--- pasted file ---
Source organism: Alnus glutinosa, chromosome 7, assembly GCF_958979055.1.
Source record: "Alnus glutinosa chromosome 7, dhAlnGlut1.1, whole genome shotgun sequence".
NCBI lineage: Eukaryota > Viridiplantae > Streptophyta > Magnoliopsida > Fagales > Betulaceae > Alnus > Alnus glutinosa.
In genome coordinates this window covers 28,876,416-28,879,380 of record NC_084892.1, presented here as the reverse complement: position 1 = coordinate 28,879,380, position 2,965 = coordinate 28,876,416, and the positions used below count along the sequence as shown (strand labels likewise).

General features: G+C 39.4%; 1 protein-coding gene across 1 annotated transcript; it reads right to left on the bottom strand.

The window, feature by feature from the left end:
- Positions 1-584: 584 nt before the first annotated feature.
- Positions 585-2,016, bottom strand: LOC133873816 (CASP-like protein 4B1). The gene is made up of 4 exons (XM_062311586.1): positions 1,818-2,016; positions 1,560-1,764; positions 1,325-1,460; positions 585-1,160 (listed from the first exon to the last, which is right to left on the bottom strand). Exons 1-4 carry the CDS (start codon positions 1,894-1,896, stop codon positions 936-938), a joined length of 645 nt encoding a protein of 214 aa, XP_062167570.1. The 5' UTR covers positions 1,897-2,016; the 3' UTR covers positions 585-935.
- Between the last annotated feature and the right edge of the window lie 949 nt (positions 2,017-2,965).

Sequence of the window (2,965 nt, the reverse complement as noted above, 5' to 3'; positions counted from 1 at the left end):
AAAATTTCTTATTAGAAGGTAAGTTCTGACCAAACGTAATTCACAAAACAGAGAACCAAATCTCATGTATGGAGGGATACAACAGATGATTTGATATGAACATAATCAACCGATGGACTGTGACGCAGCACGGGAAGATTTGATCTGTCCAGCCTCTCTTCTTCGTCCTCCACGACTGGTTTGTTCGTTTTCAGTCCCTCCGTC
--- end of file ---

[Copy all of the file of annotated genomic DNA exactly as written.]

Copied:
Source organism: Alnus glutinosa, chromosome 7, assembly GCF_958979055.1.
Source record: "Alnus glutinosa chromosome 7, dhAlnGlut1.1, whole genome shotgun sequence".
NCBI lineage: Eukaryota > Viridiplantae > Streptophyta > Magnoliopsida > Fagales > Betulaceae > Alnus > Alnus glutinosa.
In genome coordinates this window covers 28,876,416-28,879,380 of record NC_084892.1, presented here as the reverse complement: position 1 = coordinate 28,879,380, position 2,965 = coordinate 28,876,416, and the positions used below count along the sequence as shown (strand labels likewise).

General features: G+C 39.4%; 1 protein-coding gene across 1 annotated transcript; it reads right to left on the bottom strand.

The window, feature by feature from the left end:
- Positions 1-584: 584 nt before the first annotated feature.
- Positions 585-2,016, bottom strand: LOC133873816 (CASP-like protein 4B1). The gene is made up of 4 exons (XM_062311586.1): positions 1,818-2,016; positions 1,560-1,764; positions 1,325-1,460; positions 585-1,160 (listed from the first exon to the last, which is right to left on the bottom strand). Exons 1-4 carry the CDS (start codon positions 1,894-1,896, stop codon positions 936-938), a joined length of 645 nt encoding a protein of 214 aa, XP_062167570.1. The 5' UTR covers positions 1,897-2,016; the 3' UTR covers positions 585-935.
- Between the last annotated feature and the right edge of the window lie 949 nt (positions 2,017-2,965).

Sequence of the window (2,965 nt, the reverse complement as noted above, 5' to 3'; positions counted from 1 at the left end):
AAAATTTCTTATTAGAAGGTAAGTTCTGACCAAACGTAATTCACAAAACAGAGAACCAAATCTCATGTATGGAGGGATACAACAGATGATTTGATATGAACATAATCAACCGATGGACTGTGACGCAGCACGGGAAGATTTGATCTGTCCAGCCTCTCTTCTTCGTCCTCCACGACTGGTTTGTTCGTTTTCAGTCCCTCCGTC